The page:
But this is ignored by Tice, who is simply spouting more of the ‘make work pay’ nonsense pushed by David Cameron and Iain Duncan Smith when he was head of the DWP. And then there’s the stuff about immigration.

This is nonsense because Brexit has resulted in a loss of foreign labour. Many of the foreign workers in the NHS have left Britain, including skilled doctors and nurses. I think we also lost the foreign fruit pickers, who used to come here, which is probably the type of workers Tice is thinking of when he talks about cheap foreign labour. But when the issue of forcing unemployed Brits to work as fruit pickers came up a while ago and was being discussed, many of the commenters on YouTube had said they’d tried and been turned down as farmers preferred foreigners. Some of the farmers rejecting British labour said it was because Brits were lazy. Possibly. Or perhaps just not so easy to exploit.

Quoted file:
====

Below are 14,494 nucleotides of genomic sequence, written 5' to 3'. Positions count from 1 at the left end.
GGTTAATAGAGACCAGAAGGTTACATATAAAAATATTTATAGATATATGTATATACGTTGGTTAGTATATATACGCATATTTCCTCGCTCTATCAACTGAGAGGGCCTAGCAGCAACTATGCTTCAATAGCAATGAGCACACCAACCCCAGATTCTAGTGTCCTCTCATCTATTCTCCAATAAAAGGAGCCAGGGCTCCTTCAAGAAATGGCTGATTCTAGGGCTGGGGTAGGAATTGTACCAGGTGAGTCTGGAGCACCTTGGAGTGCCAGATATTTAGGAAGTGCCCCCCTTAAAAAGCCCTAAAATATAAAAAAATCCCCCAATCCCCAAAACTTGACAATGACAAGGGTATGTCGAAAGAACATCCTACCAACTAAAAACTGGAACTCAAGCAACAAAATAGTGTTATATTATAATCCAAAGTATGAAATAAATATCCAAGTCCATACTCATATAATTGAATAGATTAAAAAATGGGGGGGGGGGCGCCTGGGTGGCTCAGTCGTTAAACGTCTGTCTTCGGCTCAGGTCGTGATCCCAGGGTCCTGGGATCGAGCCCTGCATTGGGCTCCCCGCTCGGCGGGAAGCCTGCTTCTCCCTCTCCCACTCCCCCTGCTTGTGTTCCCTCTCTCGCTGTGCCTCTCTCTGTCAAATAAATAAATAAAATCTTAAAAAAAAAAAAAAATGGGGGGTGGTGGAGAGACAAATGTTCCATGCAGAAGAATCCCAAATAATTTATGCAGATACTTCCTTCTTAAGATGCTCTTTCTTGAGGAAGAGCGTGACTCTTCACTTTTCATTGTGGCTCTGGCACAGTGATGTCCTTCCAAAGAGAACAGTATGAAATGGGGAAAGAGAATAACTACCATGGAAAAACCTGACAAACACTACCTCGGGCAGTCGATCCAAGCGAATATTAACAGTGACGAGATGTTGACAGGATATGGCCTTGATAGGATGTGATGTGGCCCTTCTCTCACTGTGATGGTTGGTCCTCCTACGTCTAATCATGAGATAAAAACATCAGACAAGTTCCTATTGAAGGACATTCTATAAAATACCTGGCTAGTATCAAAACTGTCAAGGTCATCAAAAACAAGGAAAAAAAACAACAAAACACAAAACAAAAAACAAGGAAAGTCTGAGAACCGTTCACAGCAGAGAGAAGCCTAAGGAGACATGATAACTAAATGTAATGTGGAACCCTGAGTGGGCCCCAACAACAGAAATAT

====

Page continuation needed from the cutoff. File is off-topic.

As for immigration generally, I have the distinct impression that the type of foreign workers the government is keen to recruit are skilled workers, particularly in the STEM subjects. They are definitely not keen on importing unskilled labour to add to the number of domestic workers with a similar lack of skills. Though here again, unskilled immigrants do take the jobs Brits don’t want, like cleaners, as shown in Ken Loach’s film, Dirty, Pretty Things. But my guess is that when Tice and the other members of the anti-immigrant right start ranting about low-skilled foreign immigrants, much of their audience will automatically think of the Channel migrants. But these unfortunately haven’t been recruited. They’re asylum seekers, who have been excluded from the official ways of applying for sanctuary in Britain. Hence part of the hostility to them.